Birth of British Blues Guitar: Beck, Page, Clapton and the Yardbirds Years
During their original incarnation from 1963 to 1968, England’s Yardbirds minted a string of hits that still get spun on classic rock radio, including “For Your Love,” “Over Under Sideways Down,” “I Wish You Would,” “Train Kept A-Rollin’ ” and “Heart Full of Soul” – all part of the perfect late-night FM-soundtrack for long drives down the interstate.
But the band played another, arguably more important, role in rock history. It was the vehicle that provided the Holy Trinity of British blues – Jeff Beck, Jimmy Page and Eric Clapton – with their first hard-core touring experience and international exposure.
The saga starts with Eric Clapton, who joined in October 1963 after original lead guitarist Top Topham left the band. The Yardbirds were only Clapton’s second group, following The Roosters. Before that he’d been busking and playing pubs as part of a duo. Yet the 17-year-old’s incendiary playing immediately raised The Yardbirds’ profile in the London club scene.
At the time Clapton joined, The Yardbirds played few originals, hewing to the Chicago blues repertoire of Muddy Waters, Howlin’ Wolf, Bo Diddley and the other American bluesmen associated with Chicago’s Chess Records. In 1964 they backed Sonny Boy Williamson on a tour of England and Germany. The results, which left the notoriously curmudgeonly Williamson less than satisfied, are available on a widely distributed album sold under various titles including Live at Crawdaddy and Sonny Boy Williamson & the Yardbirds.
Clapton was entirely happy playing blues, but the other Yardbirds and their colorful manager Giorgio Gomelski were interested in the kind of success The Beatles and The Rolling Stones were enjoying. After their first two singles, “I Wish You Would” and “Good Morning, School Girl,” the search began for material by pop songwriters from outside the band. “For Your Love,” written by longtime 10CC guitarist Graham Gouldman, provided the Yardbirds with their first million-seller. Instead of embracing the group’s rising fortunes, Clapton – then a blues purist – quit, bought his famed Gibson Les Paul Standard, and kept pursuing dyed-in-the-wool blues as a member of John Mayall’s band.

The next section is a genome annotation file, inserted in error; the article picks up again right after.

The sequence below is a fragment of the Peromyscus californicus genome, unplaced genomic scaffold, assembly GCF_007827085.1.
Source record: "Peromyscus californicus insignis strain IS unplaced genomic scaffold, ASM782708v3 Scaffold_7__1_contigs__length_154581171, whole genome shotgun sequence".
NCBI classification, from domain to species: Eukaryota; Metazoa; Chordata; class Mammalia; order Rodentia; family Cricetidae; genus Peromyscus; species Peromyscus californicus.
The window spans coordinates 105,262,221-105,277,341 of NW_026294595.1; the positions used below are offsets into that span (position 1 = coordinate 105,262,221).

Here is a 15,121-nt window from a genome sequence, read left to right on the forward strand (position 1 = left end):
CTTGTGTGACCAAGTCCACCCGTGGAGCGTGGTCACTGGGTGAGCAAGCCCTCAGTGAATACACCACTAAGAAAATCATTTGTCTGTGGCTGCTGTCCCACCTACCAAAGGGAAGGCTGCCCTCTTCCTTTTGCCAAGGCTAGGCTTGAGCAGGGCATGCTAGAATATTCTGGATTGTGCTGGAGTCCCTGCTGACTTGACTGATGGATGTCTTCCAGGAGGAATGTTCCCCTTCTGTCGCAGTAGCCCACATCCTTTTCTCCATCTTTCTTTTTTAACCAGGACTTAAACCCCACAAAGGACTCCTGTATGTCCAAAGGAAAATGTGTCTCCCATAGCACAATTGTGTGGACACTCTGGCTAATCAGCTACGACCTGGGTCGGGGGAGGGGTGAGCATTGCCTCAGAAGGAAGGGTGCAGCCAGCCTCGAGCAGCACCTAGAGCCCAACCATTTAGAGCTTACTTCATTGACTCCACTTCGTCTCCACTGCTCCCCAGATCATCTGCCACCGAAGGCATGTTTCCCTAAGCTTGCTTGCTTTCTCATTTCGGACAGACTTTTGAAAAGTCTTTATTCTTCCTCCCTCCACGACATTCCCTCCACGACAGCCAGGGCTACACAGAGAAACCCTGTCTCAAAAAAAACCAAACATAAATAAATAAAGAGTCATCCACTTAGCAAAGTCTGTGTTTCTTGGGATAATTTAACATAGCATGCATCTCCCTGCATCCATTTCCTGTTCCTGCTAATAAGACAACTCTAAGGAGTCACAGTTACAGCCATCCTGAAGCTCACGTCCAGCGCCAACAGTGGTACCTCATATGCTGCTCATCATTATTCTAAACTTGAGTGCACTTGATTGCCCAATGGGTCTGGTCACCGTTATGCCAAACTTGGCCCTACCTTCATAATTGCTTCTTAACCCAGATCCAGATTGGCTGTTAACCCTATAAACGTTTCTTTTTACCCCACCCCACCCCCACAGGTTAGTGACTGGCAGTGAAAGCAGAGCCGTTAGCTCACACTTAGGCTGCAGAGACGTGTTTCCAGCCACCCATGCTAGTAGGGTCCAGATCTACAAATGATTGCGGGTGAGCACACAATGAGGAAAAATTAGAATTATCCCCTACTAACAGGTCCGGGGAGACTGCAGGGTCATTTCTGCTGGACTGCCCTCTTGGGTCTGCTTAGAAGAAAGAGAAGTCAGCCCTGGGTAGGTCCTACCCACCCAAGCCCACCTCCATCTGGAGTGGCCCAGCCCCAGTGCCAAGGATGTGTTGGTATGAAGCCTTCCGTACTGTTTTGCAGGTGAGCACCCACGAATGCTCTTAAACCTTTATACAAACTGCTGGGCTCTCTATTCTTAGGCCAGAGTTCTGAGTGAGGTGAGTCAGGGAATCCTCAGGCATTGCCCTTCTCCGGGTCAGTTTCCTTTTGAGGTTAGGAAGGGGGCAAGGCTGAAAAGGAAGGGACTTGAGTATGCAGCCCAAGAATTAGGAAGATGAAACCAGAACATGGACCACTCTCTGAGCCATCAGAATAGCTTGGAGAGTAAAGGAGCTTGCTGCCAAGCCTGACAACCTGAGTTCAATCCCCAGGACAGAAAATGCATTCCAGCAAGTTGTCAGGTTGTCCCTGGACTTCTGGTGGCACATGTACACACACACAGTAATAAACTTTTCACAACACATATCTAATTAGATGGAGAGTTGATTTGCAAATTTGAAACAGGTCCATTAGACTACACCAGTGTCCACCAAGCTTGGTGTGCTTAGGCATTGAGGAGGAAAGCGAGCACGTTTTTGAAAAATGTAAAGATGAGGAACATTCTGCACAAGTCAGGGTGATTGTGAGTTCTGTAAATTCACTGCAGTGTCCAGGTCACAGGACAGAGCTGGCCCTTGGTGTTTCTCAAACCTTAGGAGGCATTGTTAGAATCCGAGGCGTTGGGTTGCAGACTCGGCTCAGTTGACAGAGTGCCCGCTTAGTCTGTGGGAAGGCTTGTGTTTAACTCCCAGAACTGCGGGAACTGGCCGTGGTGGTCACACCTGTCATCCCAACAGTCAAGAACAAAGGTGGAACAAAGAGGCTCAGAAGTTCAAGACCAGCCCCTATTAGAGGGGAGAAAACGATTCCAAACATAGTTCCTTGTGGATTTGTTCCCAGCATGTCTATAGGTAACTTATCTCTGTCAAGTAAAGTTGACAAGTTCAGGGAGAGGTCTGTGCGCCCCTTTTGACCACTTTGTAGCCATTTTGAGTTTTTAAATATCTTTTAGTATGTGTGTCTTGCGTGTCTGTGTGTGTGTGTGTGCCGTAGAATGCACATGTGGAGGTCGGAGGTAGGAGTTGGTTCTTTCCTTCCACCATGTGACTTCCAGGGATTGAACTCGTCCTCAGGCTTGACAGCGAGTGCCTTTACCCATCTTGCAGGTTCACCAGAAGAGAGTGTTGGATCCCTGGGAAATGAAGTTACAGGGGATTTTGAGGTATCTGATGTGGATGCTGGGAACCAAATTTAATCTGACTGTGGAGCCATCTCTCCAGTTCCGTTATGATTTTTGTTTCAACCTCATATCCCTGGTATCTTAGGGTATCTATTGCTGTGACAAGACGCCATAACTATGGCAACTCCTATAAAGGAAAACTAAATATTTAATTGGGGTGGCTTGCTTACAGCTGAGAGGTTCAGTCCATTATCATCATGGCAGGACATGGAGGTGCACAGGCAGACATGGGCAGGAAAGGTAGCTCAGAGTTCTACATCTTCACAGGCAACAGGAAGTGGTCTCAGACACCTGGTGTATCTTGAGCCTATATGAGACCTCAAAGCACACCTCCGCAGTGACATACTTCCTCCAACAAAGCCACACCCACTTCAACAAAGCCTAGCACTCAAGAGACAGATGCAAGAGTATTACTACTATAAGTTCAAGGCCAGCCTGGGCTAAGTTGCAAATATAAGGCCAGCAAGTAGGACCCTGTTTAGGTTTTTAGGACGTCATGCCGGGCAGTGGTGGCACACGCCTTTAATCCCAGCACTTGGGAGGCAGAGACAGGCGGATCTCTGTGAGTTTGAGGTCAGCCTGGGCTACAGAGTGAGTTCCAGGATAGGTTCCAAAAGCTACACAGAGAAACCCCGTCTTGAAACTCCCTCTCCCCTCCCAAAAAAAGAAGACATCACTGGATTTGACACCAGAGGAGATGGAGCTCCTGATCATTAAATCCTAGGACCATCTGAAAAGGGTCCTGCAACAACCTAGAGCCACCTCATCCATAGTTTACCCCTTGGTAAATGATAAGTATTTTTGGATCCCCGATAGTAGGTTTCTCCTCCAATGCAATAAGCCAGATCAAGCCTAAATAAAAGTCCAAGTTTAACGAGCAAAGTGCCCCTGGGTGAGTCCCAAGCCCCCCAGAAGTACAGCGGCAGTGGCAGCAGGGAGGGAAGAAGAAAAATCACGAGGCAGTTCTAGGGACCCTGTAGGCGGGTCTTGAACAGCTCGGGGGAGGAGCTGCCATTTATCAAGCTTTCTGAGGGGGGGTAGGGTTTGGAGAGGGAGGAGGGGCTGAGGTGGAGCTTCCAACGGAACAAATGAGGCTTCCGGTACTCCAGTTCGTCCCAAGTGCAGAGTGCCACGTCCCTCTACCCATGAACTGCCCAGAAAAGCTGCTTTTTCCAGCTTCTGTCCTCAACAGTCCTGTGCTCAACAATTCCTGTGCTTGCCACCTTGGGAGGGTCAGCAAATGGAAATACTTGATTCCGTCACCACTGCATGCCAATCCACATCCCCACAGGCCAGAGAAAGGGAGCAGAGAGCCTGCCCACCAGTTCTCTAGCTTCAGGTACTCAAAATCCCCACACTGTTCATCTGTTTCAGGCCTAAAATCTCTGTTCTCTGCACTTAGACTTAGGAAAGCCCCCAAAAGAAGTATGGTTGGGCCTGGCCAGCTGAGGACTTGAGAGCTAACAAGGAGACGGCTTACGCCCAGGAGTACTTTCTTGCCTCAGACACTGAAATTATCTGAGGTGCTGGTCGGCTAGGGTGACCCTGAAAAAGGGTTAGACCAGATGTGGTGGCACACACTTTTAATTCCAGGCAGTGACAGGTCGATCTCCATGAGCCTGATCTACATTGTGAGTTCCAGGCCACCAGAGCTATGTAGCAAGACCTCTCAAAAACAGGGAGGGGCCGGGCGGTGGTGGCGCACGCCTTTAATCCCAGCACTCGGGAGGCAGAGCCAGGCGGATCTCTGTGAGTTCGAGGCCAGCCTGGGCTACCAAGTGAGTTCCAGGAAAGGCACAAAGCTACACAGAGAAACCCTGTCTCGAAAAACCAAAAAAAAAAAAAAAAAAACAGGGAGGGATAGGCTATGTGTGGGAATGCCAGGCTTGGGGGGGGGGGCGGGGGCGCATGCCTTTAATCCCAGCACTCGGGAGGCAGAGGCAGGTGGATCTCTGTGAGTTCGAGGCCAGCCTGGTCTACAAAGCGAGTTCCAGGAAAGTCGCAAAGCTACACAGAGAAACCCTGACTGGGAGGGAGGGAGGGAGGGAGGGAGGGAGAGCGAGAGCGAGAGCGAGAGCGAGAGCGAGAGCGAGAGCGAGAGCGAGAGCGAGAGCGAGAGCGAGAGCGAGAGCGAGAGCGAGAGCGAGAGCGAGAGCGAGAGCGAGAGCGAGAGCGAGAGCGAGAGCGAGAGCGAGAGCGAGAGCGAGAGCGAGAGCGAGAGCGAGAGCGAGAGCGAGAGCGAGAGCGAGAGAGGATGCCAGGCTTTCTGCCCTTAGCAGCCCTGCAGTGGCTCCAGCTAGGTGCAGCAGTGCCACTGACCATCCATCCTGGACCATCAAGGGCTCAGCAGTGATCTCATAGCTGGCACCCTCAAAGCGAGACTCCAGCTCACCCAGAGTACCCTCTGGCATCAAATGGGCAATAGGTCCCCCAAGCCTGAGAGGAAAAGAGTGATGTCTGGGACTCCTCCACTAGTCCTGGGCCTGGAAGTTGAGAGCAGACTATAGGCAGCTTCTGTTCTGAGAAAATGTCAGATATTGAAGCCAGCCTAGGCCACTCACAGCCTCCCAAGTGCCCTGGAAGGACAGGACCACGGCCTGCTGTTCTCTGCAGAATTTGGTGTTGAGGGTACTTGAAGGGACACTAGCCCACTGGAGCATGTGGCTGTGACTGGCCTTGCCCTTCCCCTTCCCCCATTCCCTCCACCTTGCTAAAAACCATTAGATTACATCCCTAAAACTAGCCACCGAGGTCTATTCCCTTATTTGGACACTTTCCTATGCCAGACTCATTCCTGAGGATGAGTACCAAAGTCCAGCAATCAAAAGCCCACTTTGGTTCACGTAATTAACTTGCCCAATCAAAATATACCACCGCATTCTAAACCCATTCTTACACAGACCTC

Clapton recommended his friend Page for the gig, but Page was reluctant to give up his successful work as a studio musician. He, in turn, recommended Jeff Beck, who had been playing with early rock recyclers The Rumbles and the Fitz and Startz.
Beck played his first Yardbirds show in May 1965, bringing a more versatile guitar sound that better fit the group’s fresh pop inclinations. On the other hand, Beck may have held the group back in some respects. He was then, as now, a ferociously edgy player. Suddenly Yardbirds singles including “Still I’m Sad,” “Turn Into Earth” and “Hot House of Omagarashid” were shot through with fuzztone, feedback and Eastern modalities… and they rode lower on the charts. On the other hand, Beck was voted lead guitarist of the year by the British music magazine Beat Instrumental.
But more classics did come as Beck’s tenure continued, including Gouldman’s “Heart Full of Soul” and “Shapes of Things.” Beck and the Yardbirds made their first tour of the States in 1965 and the group expanded their European territory as well.